Family to philosophy

From here to philosophy.

The xkcd cartoon today¬†features a fascinating Wikipedia trivia challenge: “if you take any article, click on the first link in the article text not in parentheses or italics, and then repeat, you will eventually end up at Philosophy.”

Here’s the route from some of my favorite family terms to philosophy. None of them took more than 19 clicks.

Is this something about the deep structure of knowledge, or just a revealed tick or meme among Wikipedia authors?

My friend Ben Haller, who has been looking at this today as well, says:

Upon reflection, this is sort of the Wikipedia version of the children’s game of asking “but why?” in response to every answer their parents give. This of course bottoms out at “because I said so”. I.e. philosophy. :->

(OK, I admit it’s a lightweight entry, and it’s been five days since my last post. The good news is finished drafting a book chapter in that time.)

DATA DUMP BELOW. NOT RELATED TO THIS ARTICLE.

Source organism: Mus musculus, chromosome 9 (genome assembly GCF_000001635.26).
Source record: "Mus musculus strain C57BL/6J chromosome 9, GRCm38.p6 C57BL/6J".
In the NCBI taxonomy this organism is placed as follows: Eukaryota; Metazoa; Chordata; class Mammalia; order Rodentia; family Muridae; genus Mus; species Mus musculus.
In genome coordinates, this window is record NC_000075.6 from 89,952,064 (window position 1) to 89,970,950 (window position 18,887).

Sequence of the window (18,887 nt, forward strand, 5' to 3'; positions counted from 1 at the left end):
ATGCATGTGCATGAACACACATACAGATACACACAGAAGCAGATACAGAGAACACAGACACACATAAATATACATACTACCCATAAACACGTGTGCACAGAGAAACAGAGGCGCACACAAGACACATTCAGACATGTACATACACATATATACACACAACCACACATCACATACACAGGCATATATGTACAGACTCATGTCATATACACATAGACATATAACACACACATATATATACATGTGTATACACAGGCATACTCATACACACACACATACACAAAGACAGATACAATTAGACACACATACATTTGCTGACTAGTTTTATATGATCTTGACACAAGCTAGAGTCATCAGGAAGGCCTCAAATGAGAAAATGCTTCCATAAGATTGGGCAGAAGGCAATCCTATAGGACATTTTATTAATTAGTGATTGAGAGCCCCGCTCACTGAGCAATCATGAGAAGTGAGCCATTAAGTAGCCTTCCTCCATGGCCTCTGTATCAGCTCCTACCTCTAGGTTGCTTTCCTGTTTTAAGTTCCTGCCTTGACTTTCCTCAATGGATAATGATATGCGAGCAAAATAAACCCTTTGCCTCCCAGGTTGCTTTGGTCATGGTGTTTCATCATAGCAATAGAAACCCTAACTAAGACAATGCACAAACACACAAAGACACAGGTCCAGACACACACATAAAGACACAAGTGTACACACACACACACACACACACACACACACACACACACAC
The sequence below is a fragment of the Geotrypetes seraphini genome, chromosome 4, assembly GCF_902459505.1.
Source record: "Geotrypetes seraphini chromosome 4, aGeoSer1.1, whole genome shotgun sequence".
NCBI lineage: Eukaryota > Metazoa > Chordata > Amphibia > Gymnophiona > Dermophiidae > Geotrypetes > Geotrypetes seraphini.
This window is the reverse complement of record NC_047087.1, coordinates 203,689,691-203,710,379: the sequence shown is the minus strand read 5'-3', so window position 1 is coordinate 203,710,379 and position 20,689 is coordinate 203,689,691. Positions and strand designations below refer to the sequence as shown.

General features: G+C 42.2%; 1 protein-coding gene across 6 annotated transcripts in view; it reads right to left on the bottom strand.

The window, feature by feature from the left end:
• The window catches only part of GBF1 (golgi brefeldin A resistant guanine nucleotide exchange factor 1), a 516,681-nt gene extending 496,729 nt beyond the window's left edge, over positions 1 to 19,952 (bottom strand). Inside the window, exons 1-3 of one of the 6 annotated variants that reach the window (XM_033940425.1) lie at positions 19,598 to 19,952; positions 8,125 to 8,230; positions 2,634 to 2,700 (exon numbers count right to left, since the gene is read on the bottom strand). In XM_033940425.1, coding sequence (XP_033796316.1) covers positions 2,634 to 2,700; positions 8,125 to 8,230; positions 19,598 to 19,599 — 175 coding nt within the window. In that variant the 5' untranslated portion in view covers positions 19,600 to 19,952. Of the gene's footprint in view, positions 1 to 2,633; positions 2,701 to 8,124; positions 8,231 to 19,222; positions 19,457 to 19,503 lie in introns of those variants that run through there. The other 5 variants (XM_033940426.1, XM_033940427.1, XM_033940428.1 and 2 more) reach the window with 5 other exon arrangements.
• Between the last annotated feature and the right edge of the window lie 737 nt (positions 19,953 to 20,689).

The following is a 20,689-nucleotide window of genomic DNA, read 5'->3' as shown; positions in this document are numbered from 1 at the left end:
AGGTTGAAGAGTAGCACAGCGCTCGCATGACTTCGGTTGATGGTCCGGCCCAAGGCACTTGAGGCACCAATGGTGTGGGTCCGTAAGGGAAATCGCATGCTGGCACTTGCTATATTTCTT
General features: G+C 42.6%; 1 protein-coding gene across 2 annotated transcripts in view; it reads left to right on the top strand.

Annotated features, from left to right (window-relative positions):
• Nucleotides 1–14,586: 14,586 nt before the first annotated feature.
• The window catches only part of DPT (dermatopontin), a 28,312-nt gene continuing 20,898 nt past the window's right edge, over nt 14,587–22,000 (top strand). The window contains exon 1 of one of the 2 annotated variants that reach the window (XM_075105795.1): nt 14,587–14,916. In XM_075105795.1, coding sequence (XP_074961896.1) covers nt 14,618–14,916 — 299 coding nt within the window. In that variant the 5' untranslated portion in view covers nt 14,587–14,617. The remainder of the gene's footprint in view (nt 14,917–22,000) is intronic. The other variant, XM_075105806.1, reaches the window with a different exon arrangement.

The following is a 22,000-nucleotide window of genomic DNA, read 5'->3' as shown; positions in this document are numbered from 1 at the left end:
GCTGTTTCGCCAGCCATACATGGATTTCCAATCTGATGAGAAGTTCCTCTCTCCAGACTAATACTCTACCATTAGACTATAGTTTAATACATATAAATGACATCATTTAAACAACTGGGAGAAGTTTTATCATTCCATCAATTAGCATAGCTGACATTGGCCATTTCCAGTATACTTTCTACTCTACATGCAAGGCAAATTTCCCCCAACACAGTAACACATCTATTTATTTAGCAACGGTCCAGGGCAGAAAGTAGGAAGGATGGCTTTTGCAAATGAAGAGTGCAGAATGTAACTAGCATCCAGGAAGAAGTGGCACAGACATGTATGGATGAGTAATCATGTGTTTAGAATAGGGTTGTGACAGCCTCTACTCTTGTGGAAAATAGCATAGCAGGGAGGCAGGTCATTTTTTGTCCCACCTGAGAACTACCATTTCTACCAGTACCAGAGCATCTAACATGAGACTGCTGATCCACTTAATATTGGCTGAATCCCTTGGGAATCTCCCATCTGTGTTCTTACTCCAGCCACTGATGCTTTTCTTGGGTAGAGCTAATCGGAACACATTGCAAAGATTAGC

2 Comments

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2 responses to “Family to philosophy

  1. It’s apparently a function of graphs (that wikipedia ends up at philosophy, except for Greek mythology figures, which end up somewhere else, I think). My husband programmed it the other day, but I keep nagging him to put up a webpage demonstrating it. Will follow up if he does… :)

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  2. As promised above. I still want a bit more explanation, but I’ll have to bug him about it later:

    http://oracleofbacon.org/philosophy/why.html

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